... Overall, the unresolved issue of mandatory reporting of elder abuse, the relative infancy of elder abuse public education, and the limited conduits of information on elder abuse cases flowing to potential sentinels may severely limit the application of this form of child abuse assessment to elder mistreatment in that the method may lack sensitivity. This lack of sensitivity will be particularly problematic for the population of non-cognitively impaired, relatively independent mistreated older adults who wish to avoid formal service agency involvement in their abuse situations.
From page 269...
... classification of the event by police departments across the country. Overall, these forms of assessment methodology represent preliminary, as opposed to comprehensive, epidemiological data regarding elder mistreatment.
From page 270...
... . These studies, and studies cited below, demonstrate that caregiver assessment may be an acceptable, albeit unidimensional, method of detecting elder abuse in the subset of abusers willing to disclose these behaviors.
From page 271...
... Thus, using risk factors to select perpetrators in order to identify additional risk factors is a tautological methodology, and should be avoided in epidemiological efforts. The Caregiver Abuse Screen (CAS)
From page 272...
... Overall, several indices and interviews exist and have been used successfully with caregivers to measure elder mistreatment. Caregivers can be asked directly about their abusive or neglectful behaviors, or they can be assessed in terms of risk factors.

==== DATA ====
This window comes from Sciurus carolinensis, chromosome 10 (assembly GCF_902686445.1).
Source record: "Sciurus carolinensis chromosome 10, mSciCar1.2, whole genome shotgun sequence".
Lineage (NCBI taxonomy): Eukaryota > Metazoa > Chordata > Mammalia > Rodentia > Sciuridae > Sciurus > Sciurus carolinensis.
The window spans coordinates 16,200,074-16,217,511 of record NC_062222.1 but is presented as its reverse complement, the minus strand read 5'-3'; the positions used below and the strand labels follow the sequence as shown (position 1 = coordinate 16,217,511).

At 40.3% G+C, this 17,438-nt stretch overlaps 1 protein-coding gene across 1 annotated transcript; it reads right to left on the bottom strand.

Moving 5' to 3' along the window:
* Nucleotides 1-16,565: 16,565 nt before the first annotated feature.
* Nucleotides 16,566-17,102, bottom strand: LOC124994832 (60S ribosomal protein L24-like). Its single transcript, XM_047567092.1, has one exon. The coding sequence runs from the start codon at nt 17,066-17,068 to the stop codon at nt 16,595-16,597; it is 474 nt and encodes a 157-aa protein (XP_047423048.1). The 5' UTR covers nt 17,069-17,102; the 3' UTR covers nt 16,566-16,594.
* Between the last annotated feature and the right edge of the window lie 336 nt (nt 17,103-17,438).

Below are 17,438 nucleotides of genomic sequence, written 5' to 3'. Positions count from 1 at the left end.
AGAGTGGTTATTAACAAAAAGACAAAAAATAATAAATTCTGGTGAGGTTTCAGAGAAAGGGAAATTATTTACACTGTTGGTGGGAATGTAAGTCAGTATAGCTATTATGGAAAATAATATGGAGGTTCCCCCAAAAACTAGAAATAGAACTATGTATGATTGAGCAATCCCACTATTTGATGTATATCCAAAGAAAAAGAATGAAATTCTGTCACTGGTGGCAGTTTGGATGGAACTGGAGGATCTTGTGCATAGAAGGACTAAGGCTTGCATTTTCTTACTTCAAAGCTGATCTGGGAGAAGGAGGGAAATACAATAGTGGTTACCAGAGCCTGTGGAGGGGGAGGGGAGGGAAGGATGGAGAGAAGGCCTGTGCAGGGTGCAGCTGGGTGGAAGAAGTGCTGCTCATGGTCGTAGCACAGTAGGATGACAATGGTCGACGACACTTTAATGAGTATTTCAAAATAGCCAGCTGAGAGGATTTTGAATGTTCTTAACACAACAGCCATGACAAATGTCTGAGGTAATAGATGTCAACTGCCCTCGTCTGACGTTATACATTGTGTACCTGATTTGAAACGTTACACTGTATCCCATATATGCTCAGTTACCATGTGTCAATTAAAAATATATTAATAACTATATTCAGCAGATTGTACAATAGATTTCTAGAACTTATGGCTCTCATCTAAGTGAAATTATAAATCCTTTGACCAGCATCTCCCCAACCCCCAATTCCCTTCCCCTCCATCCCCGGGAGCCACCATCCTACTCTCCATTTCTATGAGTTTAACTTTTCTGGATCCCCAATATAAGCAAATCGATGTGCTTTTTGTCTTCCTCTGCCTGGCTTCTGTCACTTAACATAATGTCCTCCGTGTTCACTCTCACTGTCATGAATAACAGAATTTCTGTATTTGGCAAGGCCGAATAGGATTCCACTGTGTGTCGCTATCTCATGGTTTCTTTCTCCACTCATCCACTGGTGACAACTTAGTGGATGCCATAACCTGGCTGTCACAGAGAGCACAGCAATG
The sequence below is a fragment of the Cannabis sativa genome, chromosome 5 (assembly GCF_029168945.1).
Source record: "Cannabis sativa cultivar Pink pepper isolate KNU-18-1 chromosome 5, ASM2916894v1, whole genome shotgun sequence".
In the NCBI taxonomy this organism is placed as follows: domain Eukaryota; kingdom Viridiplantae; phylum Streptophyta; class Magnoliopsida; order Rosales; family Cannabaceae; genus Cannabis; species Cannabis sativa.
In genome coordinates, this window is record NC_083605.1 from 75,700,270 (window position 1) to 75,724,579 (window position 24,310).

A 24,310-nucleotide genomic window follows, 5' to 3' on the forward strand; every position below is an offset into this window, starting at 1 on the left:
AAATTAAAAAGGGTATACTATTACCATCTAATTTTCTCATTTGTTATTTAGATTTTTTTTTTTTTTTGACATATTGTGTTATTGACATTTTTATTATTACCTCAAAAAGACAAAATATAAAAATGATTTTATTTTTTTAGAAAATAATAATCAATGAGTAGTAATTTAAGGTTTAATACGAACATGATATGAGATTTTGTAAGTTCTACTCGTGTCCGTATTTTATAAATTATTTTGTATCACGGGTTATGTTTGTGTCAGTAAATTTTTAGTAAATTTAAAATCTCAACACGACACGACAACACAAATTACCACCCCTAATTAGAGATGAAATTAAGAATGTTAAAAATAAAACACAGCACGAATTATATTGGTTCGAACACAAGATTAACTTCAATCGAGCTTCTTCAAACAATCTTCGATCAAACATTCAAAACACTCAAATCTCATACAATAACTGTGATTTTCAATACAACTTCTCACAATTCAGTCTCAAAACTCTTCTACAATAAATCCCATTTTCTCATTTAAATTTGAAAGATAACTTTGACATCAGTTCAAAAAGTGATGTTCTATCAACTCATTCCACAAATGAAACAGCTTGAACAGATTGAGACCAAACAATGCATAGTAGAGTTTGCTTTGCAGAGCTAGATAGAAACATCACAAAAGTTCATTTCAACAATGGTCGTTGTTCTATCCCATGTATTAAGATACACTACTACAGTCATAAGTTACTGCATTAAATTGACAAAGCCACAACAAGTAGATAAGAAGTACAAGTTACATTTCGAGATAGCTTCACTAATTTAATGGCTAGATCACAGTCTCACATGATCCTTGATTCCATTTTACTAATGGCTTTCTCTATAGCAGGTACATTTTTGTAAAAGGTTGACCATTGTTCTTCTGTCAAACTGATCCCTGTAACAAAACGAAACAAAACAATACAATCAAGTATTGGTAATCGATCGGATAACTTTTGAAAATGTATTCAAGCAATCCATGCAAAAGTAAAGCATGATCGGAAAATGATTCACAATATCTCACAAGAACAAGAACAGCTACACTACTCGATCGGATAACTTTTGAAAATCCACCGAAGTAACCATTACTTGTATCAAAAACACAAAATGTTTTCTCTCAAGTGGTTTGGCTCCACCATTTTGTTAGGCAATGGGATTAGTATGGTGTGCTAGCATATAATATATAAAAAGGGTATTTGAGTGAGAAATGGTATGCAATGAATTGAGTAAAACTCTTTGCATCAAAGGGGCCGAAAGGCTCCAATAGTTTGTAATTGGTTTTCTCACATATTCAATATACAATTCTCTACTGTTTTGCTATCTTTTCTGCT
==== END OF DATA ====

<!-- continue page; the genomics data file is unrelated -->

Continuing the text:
From page 273...
... Items are scored yes or no, and a score of 3.5 or higher is indicative of abuse. Three domains of elder abuse are assessed: overt symptoms, victim risk characteristics, and victim symptom characteristics (the authors categorize these as violation of personal rights or direct abuse, characteristics of vulnerability, and potentially abusive situation)
From page 274...
... Similarly, Pillemer and Finkelhor (1988) found that 65 percent of elder abuse cases involved spouses as perpetrators.
From page 275...
... Most notably, event-based interviews cannot study neglect and abuse of demented individuals, and of course caregivers or proxies must be assessed in these instances, but this weakness is not inherent in this assessment method, per se. Several other measures have been used to study elder abuse, ranging